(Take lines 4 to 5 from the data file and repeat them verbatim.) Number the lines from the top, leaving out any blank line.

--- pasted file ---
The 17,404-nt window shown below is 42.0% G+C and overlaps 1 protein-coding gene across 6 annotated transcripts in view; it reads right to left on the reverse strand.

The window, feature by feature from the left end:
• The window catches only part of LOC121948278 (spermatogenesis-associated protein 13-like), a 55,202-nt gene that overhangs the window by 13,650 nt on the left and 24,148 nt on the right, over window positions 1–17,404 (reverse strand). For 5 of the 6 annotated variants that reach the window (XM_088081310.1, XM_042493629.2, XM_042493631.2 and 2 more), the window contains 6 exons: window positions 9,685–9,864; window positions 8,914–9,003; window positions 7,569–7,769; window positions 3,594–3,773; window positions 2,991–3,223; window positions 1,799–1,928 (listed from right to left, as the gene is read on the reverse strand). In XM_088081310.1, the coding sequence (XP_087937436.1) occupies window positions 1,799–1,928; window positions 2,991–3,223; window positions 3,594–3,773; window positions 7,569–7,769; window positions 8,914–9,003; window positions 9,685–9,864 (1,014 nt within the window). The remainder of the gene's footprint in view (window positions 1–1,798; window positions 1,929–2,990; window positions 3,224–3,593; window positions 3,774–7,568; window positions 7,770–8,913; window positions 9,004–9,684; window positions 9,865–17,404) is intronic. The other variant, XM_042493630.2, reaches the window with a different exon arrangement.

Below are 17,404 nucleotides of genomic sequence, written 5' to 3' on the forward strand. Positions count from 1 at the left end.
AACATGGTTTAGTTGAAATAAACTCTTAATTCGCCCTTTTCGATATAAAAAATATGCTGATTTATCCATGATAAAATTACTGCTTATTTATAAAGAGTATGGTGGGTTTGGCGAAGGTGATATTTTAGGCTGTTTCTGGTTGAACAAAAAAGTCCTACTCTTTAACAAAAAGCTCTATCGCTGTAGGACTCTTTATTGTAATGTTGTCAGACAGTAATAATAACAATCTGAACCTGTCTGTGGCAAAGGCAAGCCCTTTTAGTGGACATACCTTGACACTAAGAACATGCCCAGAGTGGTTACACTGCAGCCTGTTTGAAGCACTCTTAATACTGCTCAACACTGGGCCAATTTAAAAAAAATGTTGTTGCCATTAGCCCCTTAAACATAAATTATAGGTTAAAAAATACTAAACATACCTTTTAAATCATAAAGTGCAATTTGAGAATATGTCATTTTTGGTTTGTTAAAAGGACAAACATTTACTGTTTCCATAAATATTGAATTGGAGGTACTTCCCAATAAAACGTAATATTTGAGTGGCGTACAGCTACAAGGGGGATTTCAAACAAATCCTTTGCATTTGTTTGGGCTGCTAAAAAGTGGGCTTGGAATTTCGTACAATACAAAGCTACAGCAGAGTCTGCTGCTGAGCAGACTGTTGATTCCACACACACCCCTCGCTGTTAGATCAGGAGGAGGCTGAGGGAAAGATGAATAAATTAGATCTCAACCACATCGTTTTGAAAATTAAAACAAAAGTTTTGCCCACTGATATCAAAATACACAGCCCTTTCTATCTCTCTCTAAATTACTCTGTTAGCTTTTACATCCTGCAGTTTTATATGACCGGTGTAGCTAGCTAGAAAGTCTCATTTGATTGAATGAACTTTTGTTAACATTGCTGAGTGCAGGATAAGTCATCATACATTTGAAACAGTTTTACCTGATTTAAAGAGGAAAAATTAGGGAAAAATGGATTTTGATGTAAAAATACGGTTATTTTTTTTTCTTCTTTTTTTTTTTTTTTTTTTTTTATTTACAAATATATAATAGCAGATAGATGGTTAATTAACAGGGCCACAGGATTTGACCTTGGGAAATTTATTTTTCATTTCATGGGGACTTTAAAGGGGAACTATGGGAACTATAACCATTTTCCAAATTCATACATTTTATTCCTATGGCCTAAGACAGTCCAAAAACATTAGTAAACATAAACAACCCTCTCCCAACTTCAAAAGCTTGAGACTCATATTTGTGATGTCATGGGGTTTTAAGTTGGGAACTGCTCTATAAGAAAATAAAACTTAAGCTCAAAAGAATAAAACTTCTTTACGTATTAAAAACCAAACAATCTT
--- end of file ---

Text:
Below are 17,404 nucleotides of genomic sequence, written 5' to 3' on the forward strand. Positions count from 1 at the left end.
AACATGGTTTAGTTGAAATAAACTCTTAATTCGCCCTTTTCGATATAAAAAATATGCTGATTTATCCATGATAAAATTACTGCTTATTTATAAAGAGTATGGTGGGTTTGGCGAAGGTGATATTTTAGGCTGTTTCTGGTTGAACAAAAAAGTCCTACTCTTTAACAAAAAGCTCTATCGCTGTAGGACTCTTTATTGTAATGTTGTCAGACAGTAATAATAACAATCTGAACCTGTCTGTGGCAAAGGCAAGCCCTTTTAGTGGACATACCTTGACACTAAGAACATGCCCAGAGTGGTTACACTGCAGCCTGTTTGAAGCACTCTTAATACTGCTCAACACTGGGCCAATTTAAAAAAAATGTTGTTGCCATTAGCCCCTTAAACATAAATTATAGGTTAAAAAATACTAAACATACCTTTTAAATCATAAAGTGCAATTTGAGAATATGTCATTTTTGGTTTGTTAAAAGGACAAACATTTACTGTTTCCATAAATATTGAATTGGAGGTACTTCCCAATAAAACGTAATATTTGAGTGGCGTACAGCTACAAGGGGGATTTCAAACAAATCCTTTGCATTTGTTTGGGCTGCTAAAAAGTGGGCTTGGAATTTCGTACAATACAAAGCTACAGCAGAGTCTGCTGCTGAGCAGACTGTTGATTCCACACACACCCCTCGCTGTTAGATCAGGAGGAGGCTGAGGGAAAGATGAATAAATTAGATCTCAACCACATCGTTTTGAAAATTAAAACAAAAGTTTTGCCCACTGATATCAAAATACACAGCCCTTTCTATCTCTCTCTAAATTACTCTGTTAGCTTTTACATCCTGCAGTTTTATATGACCGGTGTAGCTAGCTAGAAAGTCTCATTTGATTGAATGAACTTTTGTTAACATTGCTGAGTGCAGGATAAGTCATCATACATTTGAAACAGTTTTACCTGATTTAAAGAGGAAAAATTAGGGAAAAATGGATTTTGATGTAAAAATACGGTTATTTTTTTTTCTTCTTTTTTTTTTTTTTTTTTTTTTATTTACAAATATATAATAGCAGATAGATGGTTAATTAACAGGGCCACAGGATTTGACCTTGGGAAATTTATTTTTCATTTCATGGGGACTTTAAAGGGGAACTATGGGAACTATAACCATTTTCCAAATTCATACATTTTATTCCTATGGCCTAAGACAGTCCAAAAACATTAGTAAACATAAACAACCCTCTCCCAACTTCAAAAGCTTGAGACTCATATTTGTGATGTCATGGGGTTTTAAGTTGGGAACTGCTCTATAAGAAAATAAAACTTAAGCTCAAAAGAATAAAACTTCTTTACGTATTAAAAACCAAACAATCTT